Transparency is ‘very important’: IAEA chief tells Japan during visit to examine Fukushima wastewater release

The head of the U.N. atomic agency has emphasized to Japan’s government the importance of transparency in its ongoing discharges of treated radioactive wastewater at the ruined Fukushima Daiichi nuclear power plant

March 13, 2024 10:58 am | Updated 10:59 am IST - TOKYO

International Atomic Energy Agency Director-General Rafael Grossi attends a meeting with local officials and representatives from fishing and business groups in Iwaki, northeast of Tokyo, Wednesday, March 13, 2024.

International Atomic Energy Agency Director-General Rafael Grossi attends a meeting with local officials and representatives from fishing and business groups in Iwaki, northeast of Tokyo, Wednesday, March 13, 2024. | Photo Credit: AP

The head of the U.N. atomic agency on March 12 emphasised to Japan's government the importance of transparency in its ongoing discharges of treated radioactive wastewater at the ruined Fukushima Daiichi nuclear power plant.

International Atomic Energy Agency (IAEA) Director-General Rafael Grossi also expressed support for increasing Japan's nuclear capacity as the country looks to it as a stable, clean source of power.

Mr. Grossi is in Japan for the first time since releases of the treated water began in August. His visit comes one day after Japan marked 13 years since the March 11 earthquake and tsunami triggered the Fukushima disaster.

Also read: Explained | The Fukushima N-wastewater controversy

The 2011 disaster damaged the Fukushima plant's power supply and reactor cooling functions, triggering triple meltdowns and causing large amounts of radioactive wastewater to accumulate. After more than a decade of cleanup work, the plant began discharging the water after treating it and diluting it with large amounts of seawater on August 24, starting a process that's expected to take decades.

The discharges have been opposed by fishing groups and neighbouring countries including China, which banned all imports of Japanese seafood immediately after the release began. Japan has sought the IAEA's help with safety monitoring and evaluation to allay concerns.

IAEA offers technical assistance to restart power plant

Mr. Grossi will examine the discharge and sampling facility on March 13 after meeting with the local residents. He last visited the plant in July after issuing an IAEA review predicting only negligible impact from the discharges. The IAEA comprehensive report later concluded that the discharges have satisfied international safety standards.

It is “very important to show the transparency of this process,” Mr. Grossi told Economy and Industry Minister Ken Saito.

He also offered Japan technical assistance to improve the idled Kashiwazaki-Kariwa nuclear power plant in Japan's northcentral region of Niigata, which is run by the Fukushima Daiichi operator. It and the government are keen to restart it soon.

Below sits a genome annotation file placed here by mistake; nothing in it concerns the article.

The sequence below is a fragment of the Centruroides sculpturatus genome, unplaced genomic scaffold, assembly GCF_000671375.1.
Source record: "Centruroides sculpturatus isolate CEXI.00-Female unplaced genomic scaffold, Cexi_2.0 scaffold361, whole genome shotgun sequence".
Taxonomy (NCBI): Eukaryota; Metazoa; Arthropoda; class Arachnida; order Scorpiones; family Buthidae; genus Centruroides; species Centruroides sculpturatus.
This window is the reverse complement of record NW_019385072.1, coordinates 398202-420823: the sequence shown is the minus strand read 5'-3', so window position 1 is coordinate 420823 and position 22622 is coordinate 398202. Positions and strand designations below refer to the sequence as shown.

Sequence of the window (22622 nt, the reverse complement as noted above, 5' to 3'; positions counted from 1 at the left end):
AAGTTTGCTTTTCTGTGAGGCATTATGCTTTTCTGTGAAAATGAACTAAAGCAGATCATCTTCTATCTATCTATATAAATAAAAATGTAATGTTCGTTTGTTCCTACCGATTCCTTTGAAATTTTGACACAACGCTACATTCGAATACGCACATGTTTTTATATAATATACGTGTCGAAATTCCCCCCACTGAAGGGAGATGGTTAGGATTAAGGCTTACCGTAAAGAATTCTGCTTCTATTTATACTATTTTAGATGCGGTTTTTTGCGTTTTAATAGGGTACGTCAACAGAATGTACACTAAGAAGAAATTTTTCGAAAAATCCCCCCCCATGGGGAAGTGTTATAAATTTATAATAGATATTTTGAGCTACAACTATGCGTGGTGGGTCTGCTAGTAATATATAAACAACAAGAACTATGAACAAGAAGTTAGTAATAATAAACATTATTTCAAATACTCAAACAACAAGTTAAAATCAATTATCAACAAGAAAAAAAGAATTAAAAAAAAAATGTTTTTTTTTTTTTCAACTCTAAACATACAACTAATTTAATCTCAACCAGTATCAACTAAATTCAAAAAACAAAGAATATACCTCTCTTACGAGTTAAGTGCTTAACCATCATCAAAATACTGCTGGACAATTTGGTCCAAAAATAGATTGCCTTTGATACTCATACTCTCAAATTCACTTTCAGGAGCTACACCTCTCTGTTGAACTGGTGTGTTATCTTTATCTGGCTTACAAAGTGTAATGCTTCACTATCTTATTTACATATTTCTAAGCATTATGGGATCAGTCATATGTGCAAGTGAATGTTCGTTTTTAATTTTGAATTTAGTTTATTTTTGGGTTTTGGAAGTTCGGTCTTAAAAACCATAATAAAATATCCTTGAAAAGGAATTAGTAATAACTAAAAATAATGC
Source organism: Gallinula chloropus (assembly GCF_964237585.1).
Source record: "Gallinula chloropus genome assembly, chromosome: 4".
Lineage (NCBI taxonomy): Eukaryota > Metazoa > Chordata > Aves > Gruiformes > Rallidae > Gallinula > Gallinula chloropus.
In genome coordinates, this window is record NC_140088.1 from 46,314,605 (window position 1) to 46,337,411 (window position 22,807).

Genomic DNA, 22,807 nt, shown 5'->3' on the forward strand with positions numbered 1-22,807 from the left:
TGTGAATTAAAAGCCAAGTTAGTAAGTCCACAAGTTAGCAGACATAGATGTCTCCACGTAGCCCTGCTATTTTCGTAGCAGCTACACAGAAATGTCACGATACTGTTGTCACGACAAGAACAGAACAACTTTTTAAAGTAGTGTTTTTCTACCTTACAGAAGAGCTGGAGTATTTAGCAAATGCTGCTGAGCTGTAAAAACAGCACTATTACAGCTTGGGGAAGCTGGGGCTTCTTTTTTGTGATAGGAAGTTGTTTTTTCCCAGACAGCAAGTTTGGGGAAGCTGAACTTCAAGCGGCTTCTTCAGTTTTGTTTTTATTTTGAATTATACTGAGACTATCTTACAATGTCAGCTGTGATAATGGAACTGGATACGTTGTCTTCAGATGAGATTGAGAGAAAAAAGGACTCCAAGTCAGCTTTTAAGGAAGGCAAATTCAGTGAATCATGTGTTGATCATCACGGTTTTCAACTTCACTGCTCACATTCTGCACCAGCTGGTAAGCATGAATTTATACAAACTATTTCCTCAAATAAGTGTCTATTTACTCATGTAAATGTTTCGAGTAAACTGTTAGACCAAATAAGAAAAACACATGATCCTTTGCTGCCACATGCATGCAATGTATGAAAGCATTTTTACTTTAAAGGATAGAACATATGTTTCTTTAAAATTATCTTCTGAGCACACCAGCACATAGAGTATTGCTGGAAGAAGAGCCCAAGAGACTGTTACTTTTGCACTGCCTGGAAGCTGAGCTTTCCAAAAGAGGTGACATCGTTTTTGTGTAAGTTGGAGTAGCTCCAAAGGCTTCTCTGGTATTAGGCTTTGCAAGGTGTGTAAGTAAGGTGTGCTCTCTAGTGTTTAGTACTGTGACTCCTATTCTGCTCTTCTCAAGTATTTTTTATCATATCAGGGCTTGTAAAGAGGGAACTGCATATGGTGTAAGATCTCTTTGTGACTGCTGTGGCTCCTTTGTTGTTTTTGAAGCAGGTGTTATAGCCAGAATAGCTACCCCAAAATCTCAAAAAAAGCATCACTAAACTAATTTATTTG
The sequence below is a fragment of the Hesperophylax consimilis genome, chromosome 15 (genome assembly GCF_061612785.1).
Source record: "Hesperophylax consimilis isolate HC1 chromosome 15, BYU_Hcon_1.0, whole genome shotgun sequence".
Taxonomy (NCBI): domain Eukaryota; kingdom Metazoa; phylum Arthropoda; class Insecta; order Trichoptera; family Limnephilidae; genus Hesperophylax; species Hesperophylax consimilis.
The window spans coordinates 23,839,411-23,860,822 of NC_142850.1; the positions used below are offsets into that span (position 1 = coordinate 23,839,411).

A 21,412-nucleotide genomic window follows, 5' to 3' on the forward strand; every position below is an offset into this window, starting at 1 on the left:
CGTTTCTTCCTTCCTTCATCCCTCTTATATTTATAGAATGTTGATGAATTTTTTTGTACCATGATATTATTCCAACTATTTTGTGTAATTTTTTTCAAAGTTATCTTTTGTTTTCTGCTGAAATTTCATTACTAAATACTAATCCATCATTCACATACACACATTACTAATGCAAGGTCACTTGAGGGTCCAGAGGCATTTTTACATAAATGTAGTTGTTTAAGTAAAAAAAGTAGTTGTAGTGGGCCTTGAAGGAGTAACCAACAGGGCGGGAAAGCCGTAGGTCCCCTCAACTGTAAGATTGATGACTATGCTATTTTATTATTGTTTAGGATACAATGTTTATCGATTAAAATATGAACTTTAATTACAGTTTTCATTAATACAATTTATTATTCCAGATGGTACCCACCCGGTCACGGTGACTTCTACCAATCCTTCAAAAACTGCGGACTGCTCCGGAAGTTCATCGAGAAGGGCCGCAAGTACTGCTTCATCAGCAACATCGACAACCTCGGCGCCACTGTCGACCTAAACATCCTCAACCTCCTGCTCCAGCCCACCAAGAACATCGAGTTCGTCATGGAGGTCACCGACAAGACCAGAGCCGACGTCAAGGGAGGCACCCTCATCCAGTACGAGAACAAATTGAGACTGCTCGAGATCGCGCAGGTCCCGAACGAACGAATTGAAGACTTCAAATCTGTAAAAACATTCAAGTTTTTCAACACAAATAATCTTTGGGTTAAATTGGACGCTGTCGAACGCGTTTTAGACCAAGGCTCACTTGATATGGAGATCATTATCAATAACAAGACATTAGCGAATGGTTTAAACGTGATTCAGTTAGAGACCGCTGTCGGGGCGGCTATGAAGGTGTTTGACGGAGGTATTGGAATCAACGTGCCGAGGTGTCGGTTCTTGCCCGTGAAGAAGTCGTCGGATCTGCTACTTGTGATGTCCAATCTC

The Kashiwazaki-Kariwa plant's No. 6 and No. 7 reactors had passed regulators' safety tests for a restart, but they were suspended from making further preparations after safeguarding problems surfaced in 2021. Those lasted until December, when the regulators acknowledged improvement.

IAEA is sending a team of experts to the plant later this month to assist Tokyo Electric Power Company Holdings' effort to gain public trust. “We want to be of assistance in helping Japan's nuclear capacity to be up and running as soon as possible,” Mr. Grossi told Mr. Saito.

The restart remains uncertain because it is subject to host community's consent. The Jan. 1 earthquake in the nearby Noto region rekindled safety concerns and prompted nuclear regulators to order a review of evacuation plans around nuclear facilities nationwide.

Japan’s renewd push for nuclear energy

Prime Minister Fumio Kishida’s government has reversed earlier plans for a nuclear phaseout and is accelerating the use of nuclear power in response to rising fuel costs related to Russia's full-scale invasion of Ukraine and pressure to meet decarbonisation goals.

Mr. Grossi will meet with Foreign Minister Yoko Kamikawa on March 14 and is expected to discuss cooperation in nuclear disarmament, non-proliferation, North Korea and Iran and the peaceful use of atomic energy. Japan also wants to provide financial support for the IAEA's effort to protect Ukrainian nuclear plants from Russia's war, officials said.

Earlier on March 12, Mr. Grossi in his meeting with Environment Minister Shintaro Ito pledged the IAEA's cooperation in the disposal of radioactive soil that came out of decontamination across Fukushima. The soil has been in an interim storage facility in Fukushima. A government plan to recycle it for road construction and other public works after safety tests has met fierce protests. The government has promised a final disposal plan outside of the prefecture by 2045.

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